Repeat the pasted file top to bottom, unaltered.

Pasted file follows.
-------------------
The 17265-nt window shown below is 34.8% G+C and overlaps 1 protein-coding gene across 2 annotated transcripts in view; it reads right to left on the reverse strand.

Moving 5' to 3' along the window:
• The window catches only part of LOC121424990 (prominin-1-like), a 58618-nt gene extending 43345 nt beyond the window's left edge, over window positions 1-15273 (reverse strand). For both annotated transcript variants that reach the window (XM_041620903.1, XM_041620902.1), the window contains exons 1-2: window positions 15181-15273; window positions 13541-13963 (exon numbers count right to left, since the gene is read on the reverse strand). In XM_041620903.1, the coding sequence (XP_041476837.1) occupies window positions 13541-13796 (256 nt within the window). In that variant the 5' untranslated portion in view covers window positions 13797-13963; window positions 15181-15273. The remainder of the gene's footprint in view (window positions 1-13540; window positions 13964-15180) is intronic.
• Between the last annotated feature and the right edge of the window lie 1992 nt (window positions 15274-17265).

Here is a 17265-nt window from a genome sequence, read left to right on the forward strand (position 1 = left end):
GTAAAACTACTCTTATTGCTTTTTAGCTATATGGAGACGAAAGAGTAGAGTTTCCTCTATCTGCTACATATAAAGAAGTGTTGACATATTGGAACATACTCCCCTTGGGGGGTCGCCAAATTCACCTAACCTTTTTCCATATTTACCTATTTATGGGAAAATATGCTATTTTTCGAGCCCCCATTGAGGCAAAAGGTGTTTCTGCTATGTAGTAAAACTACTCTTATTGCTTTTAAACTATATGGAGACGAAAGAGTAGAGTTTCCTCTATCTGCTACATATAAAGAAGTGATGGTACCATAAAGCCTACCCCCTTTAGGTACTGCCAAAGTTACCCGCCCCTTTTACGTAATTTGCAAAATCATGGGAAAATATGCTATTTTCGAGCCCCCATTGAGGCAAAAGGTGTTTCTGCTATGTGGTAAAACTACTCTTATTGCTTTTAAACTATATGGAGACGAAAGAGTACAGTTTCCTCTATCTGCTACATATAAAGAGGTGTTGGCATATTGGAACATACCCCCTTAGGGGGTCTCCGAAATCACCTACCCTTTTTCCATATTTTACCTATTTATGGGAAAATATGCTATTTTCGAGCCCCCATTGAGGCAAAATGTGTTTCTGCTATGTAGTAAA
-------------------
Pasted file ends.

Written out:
The 17265-nt window shown below is 34.8% G+C and overlaps 1 protein-coding gene across 2 annotated transcripts in view; it reads right to left on the reverse strand.

Moving 5' to 3' along the window:
• The window catches only part of LOC121424990 (prominin-1-like), a 58618-nt gene extending 43345 nt beyond the window's left edge, over window positions 1-15273 (reverse strand). For both annotated transcript variants that reach the window (XM_041620903.1, XM_041620902.1), the window contains exons 1-2: window positions 15181-15273; window positions 13541-13963 (exon numbers count right to left, since the gene is read on the reverse strand). In XM_041620903.1, the coding sequence (XP_041476837.1) occupies window positions 13541-13796 (256 nt within the window). In that variant the 5' untranslated portion in view covers window positions 13797-13963; window positions 15181-15273. The remainder of the gene's footprint in view (window positions 1-13540; window positions 13964-15180) is intronic.
• Between the last annotated feature and the right edge of the window lie 1992 nt (window positions 15274-17265).

Here is a 17265-nt window from a genome sequence, read left to right on the forward strand (position 1 = left end):
GTAAAACTACTCTTATTGCTTTTTAGCTATATGGAGACGAAAGAGTAGAGTTTCCTCTATCTGCTACATATAAAGAAGTGTTGACATATTGGAACATACTCCCCTTGGGGGGTCGCCAAATTCACCTAACCTTTTTCCATATTTACCTATTTATGGGAAAATATGCTATTTTTCGAGCCCCCATTGAGGCAAAAGGTGTTTCTGCTATGTAGTAAAACTACTCTTATTGCTTTTAAACTATATGGAGACGAAAGAGTAGAGTTTCCTCTATCTGCTACATATAAAGAAGTGATGGTACCATAAAGCCTACCCCCTTTAGGTACTGCCAAAGTTACCCGCCCCTTTTACGTAATTTGCAAAATCATGGGAAAATATGCTATTTTCGAGCCCCCATTGAGGCAAAAGGTGTTTCTGCTATGTGGTAAAACTACTCTTATTGCTTTTAAACTATATGGAGACGAAAGAGTACAGTTTCCTCTATCTGCTACATATAAAGAGGTGTTGGCATATTGGAACATACCCCCTTAGGGGGTCTCCGAAATCACCTACCCTTTTTCCATATTTTACCTATTTATGGGAAAATATGCTATTTTCGAGCCCCCATTGAGGCAAAATGTGTTTCTGCTATGTAGTAAA